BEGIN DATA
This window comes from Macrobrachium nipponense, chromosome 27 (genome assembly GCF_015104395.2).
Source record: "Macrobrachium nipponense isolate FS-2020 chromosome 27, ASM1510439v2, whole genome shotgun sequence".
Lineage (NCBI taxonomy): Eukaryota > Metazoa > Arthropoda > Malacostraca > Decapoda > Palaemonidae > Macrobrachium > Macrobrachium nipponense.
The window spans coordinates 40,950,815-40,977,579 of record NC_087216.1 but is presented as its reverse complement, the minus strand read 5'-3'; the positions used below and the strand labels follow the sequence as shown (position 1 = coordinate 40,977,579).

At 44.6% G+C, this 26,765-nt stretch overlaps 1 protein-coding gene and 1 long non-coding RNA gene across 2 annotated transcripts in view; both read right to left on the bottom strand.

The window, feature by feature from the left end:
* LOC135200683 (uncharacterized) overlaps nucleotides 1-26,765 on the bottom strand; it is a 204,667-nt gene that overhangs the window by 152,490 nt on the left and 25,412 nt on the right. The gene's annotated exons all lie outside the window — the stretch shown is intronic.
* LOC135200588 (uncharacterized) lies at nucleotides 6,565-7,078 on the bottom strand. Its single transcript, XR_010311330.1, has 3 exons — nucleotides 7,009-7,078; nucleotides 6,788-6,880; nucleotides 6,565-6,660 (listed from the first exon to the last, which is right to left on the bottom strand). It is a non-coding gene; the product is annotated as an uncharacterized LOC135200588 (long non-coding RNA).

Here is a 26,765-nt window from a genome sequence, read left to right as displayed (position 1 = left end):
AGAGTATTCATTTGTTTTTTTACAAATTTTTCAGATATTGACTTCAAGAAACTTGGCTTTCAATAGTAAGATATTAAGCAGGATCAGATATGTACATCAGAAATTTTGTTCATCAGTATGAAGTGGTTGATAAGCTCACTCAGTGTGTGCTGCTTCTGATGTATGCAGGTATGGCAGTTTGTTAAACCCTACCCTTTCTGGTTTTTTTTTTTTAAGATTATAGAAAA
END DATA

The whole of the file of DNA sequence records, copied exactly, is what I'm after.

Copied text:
This window comes from Macrobrachium nipponense, chromosome 27 (genome assembly GCF_015104395.2).
Source record: "Macrobrachium nipponense isolate FS-2020 chromosome 27, ASM1510439v2, whole genome shotgun sequence".
Lineage (NCBI taxonomy): Eukaryota > Metazoa > Arthropoda > Malacostraca > Decapoda > Palaemonidae > Macrobrachium > Macrobrachium nipponense.
The window spans coordinates 40,950,815-40,977,579 of record NC_087216.1 but is presented as its reverse complement, the minus strand read 5'-3'; the positions used below and the strand labels follow the sequence as shown (position 1 = coordinate 40,977,579).

At 44.6% G+C, this 26,765-nt stretch overlaps 1 protein-coding gene and 1 long non-coding RNA gene across 2 annotated transcripts in view; both read right to left on the bottom strand.

The window, feature by feature from the left end:
* LOC135200683 (uncharacterized) overlaps nucleotides 1-26,765 on the bottom strand; it is a 204,667-nt gene that overhangs the window by 152,490 nt on the left and 25,412 nt on the right. The gene's annotated exons all lie outside the window — the stretch shown is intronic.
* LOC135200588 (uncharacterized) lies at nucleotides 6,565-7,078 on the bottom strand. Its single transcript, XR_010311330.1, has 3 exons — nucleotides 7,009-7,078; nucleotides 6,788-6,880; nucleotides 6,565-6,660 (listed from the first exon to the last, which is right to left on the bottom strand). It is a non-coding gene; the product is annotated as an uncharacterized LOC135200588 (long non-coding RNA).

Here is a 26,765-nt window from a genome sequence, read left to right as displayed (position 1 = left end):
AGAGTATTCATTTGTTTTTTTACAAATTTTTCAGATATTGACTTCAAGAAACTTGGCTTTCAATAGTAAGATATTAAGCAGGATCAGATATGTACATCAGAAATTTTGTTCATCAGTATGAAGTGGTTGATAAGCTCACTCAGTGTGTGCTGCTTCTGATGTATGCAGGTATGGCAGTTTGTTAAACCCTACCCTTTCTGGTTTTTTTTTTTTAAGATTATAGAAAA